Umbridge waved her wand in a delicate manner that gave the impression that she was relatively harmless, but every student standing before her was fully aware of the kind of atrocities that this witch was capable of. A large glass bowl appeared before her, filled with tiny pink papers. Each paper was carefully folded into quarters and stamped with a tiny mewling image of a cat.
She reached in, swirling her hands in amongst the names and snatched one out from the very bottom.

“Draco… Malfoy,” she beamed.

A deafening silence rained down among the congregation, there was a slight scuffle as people strained their necks, searching for Malfoy in the crowd. More silence, shady eyes darting left and right with fear and anticipation. Somebody coughed to mask a fit of nervous giggling.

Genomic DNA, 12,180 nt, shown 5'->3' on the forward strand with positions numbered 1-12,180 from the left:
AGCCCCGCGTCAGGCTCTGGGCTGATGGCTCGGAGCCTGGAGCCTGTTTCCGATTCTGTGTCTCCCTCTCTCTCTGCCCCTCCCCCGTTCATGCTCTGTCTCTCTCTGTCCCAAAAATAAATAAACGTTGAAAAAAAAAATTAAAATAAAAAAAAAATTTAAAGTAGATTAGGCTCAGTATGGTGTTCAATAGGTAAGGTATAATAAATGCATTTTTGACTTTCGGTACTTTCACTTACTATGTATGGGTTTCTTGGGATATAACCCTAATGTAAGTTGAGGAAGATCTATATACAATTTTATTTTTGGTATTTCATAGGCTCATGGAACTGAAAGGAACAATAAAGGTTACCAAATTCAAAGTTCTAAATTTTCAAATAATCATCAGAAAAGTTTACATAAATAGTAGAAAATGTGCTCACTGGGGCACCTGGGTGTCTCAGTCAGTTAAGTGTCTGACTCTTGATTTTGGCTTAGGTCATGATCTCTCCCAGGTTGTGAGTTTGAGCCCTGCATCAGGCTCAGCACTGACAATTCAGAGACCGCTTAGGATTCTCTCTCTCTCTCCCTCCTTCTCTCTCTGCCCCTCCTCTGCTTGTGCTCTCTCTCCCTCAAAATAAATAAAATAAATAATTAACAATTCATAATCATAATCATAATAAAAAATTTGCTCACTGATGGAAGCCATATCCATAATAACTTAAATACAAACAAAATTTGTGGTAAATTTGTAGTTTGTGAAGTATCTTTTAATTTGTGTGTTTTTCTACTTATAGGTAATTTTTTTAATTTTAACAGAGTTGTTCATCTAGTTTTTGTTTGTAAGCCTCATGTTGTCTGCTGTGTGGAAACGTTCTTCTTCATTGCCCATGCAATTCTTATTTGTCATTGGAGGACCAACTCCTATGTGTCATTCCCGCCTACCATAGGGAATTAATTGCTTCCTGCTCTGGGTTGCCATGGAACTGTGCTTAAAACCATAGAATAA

Finally, after what felt like an age, Malfoy broke free from the small rank of Slytherins lounging by the tree and shuffled over to Umbridge looking utterly troubled. She placed a hand on his shoulder, smiling all the while and as he gazed out at the crowd, a few Gryffindors, namely Seamus and Ron, smirked at him mirthlessly. Umbridge dipped her hand back in the glass and pulled out a second paper.

“Eh, look Scabior. Ain’t that Ginger? Potter’s friend?” called out a thickly set Death Eater to Umbridge’s left. He leered at Ron, showing off his browning teeth behind a crude smirk. Ron was motionless, staring at the man before him with so much hatred that Hermione was surprised that the Death Eater had not been knocked on to his back.

“‘Ee called for you. For you and your girly before the Dark Lord killed ‘im —”

Hermione barely managed to snag Ron’s hand before he launched himself at the unsuspecting Death Eater. Before the fight could develop, before Ron could even get more than a few punches in, the second Death Eater dragged the first away, and a Dementor swooped down on to Ron as if it was waiting for this very moment.